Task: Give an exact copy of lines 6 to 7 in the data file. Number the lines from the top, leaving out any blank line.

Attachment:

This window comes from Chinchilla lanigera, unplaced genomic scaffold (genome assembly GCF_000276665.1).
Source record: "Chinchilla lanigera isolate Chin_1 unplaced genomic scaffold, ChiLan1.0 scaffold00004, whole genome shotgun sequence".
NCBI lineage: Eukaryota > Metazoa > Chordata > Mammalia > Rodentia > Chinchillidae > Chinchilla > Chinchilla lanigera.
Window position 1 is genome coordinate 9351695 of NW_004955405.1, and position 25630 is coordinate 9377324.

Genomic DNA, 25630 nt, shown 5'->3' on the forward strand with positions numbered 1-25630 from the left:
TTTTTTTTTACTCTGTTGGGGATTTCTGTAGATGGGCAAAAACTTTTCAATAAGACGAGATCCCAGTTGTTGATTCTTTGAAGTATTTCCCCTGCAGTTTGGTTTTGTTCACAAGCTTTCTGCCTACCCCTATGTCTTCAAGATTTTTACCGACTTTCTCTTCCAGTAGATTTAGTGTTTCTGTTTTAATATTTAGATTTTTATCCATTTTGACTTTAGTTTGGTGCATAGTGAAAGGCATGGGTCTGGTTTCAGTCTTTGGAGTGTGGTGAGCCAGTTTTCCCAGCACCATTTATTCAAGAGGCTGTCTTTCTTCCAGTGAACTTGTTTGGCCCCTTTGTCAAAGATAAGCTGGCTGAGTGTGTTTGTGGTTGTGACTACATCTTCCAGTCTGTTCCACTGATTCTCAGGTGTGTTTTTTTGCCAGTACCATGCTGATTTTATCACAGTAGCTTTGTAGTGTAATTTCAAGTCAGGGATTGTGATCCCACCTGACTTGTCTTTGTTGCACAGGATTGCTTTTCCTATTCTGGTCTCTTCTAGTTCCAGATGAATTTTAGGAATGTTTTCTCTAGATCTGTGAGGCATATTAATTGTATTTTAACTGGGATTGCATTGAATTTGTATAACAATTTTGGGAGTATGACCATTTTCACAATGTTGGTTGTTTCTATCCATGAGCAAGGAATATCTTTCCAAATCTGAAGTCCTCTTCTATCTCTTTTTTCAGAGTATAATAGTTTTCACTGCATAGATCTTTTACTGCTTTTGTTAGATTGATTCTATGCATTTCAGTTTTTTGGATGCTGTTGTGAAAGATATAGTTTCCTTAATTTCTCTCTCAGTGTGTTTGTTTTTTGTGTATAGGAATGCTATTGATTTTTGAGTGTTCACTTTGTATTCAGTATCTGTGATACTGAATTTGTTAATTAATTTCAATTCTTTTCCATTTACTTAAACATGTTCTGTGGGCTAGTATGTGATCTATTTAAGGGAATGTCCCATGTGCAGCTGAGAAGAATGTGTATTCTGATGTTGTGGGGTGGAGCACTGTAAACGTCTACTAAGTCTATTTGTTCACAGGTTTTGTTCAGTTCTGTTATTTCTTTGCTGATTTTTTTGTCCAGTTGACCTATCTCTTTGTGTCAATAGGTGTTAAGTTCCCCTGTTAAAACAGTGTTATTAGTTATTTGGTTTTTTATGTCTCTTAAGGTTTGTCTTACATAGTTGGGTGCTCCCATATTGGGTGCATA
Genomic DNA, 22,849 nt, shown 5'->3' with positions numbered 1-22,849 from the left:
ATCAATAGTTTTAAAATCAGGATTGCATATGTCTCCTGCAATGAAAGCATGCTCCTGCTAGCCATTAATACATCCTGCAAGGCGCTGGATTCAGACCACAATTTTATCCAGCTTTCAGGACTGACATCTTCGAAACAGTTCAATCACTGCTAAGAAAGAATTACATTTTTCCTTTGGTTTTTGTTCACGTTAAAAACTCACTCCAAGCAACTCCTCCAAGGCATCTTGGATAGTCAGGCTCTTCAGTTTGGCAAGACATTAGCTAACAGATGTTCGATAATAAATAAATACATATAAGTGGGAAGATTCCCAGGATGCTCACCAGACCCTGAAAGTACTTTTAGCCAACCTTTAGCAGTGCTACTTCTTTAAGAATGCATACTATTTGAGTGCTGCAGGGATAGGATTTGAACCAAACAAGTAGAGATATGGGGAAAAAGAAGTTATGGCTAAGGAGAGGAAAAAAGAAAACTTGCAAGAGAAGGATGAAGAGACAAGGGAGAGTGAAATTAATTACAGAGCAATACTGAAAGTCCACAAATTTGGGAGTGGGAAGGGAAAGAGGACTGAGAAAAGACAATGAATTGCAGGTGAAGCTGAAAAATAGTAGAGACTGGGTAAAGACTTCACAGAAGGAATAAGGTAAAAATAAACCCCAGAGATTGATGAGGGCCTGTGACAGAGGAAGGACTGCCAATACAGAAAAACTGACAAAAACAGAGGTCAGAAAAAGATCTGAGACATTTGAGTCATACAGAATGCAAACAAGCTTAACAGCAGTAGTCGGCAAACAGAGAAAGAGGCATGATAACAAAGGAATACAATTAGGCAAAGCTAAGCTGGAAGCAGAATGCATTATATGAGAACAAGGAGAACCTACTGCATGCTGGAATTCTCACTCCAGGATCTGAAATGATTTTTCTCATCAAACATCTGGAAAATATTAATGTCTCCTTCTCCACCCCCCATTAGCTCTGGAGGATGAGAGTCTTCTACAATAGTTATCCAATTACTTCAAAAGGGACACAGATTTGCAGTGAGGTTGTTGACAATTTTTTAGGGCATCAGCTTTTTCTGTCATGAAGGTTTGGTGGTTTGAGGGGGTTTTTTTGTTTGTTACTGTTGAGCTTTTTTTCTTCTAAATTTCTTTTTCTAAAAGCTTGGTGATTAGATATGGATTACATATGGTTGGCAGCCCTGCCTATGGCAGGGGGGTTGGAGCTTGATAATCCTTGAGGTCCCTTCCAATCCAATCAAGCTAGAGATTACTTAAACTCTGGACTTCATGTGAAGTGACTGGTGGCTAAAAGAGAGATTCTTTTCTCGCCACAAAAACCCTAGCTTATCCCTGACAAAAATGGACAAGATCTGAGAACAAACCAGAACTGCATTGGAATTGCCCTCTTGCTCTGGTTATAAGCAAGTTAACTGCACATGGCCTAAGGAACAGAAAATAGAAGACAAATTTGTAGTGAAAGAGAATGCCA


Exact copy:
TTTTTTTTTACTCTGTTGGGGATTTCTGTAGATGGGCAAAAACTTTTCAATAAGACGAGATCCCAGTTGTTGATTCTTTGAAGTATTTCCCCTGCAGTTTGGTTTTGTTCACAAGCTTTCTGCCTACCCCTATGTCTTCAAGATTTTTACCGACTTTCTCTTCCAGTAGATTTAGTGTTTCTGTTTTAATATTTAGATTTTTATCCATTTTGACTTTAGTTTGGTGCATAGTGAAAGGCATGGGTCTGGTTTCAGTCTTTGGAGTGTGGTGAGCCAGTTTTCCCAGCACCATTTATTCAAGAGGCTGTCTTTCTTCCAGTGAACTTGTTTGGCCCCTTTGTCAAAGATAAGCTGGCTGAGTGTGTTTGTGGTTGTGACTACATCTTCCAGTCTGTTCCACTGATTCTCAGGTGTGTTTTTTTGCCAGTACCATGCTGATTTTATCACAGTAGCTTTGTAGTGTAATTTCAAGTCAGGGATTGTGATCCCACCTGACTTGTCTTTGTTGCACAGGATTGCTTTTCCTATTCTGGTCTCTTCTAGTTCCAGATGAATTTTAGGAATGTTTTCTCTAGATCTGTGAGGCATATTAATTGTATTTTAACTGGGATTGCATTGAATTTGTATAACAATTTTGGGAGTATGACCATTTTCACAATGTTGGTTGTTTCTATCCATGAGCAAGGAATATCTTTCCAAATCTGAAGTCCTCTTCTATCTCTTTTTTCAGAGTATAATAGTTTTCACTGCATAGATCTTTTACTGCTTTTGTTAGATTGATTCTATGCATTTCAGTTTTTTGGATGCTGTTGTGAAAGATATAGTTTCCTTAATTTCTCTCTCAGTGTGTTTGTTTTTTGTGTATAGGAATGCTATTGATTTTTGAGTGTTCACTTTGTATTCAGTATCTGTGATACTGAATTTGTTAATTAATTTCAATTCTTTTCCATTTACTTAAACATGTTCTGTGGGCTAGTATGTGATCTATTTAAGGGAATGTCCCATGTGCAGCTGAGAAGAATGTGTATTCTGATGTTGTGGGGTGGAGCACTGTAAACGTCTACTAAGTCTATTTGTTCACAGGTTTTGTTCAGTTCTGTTATTTCTTTGCTGATTTTTTTGTCCAGTTGACCTATCTCTTTGTGTCAATAGGTGTTAAGTTCCCCTGTTAAAACAGTGTTATTAGTTATTTGGTTTTTTATGTCTCTTAAGGTTTGTCTTACATAGTTGGGTGCTCCCATATTGGGTGCATA
Genomic DNA, 22,849 nt, shown 5'->3' with positions numbered 1-22,849 from the left: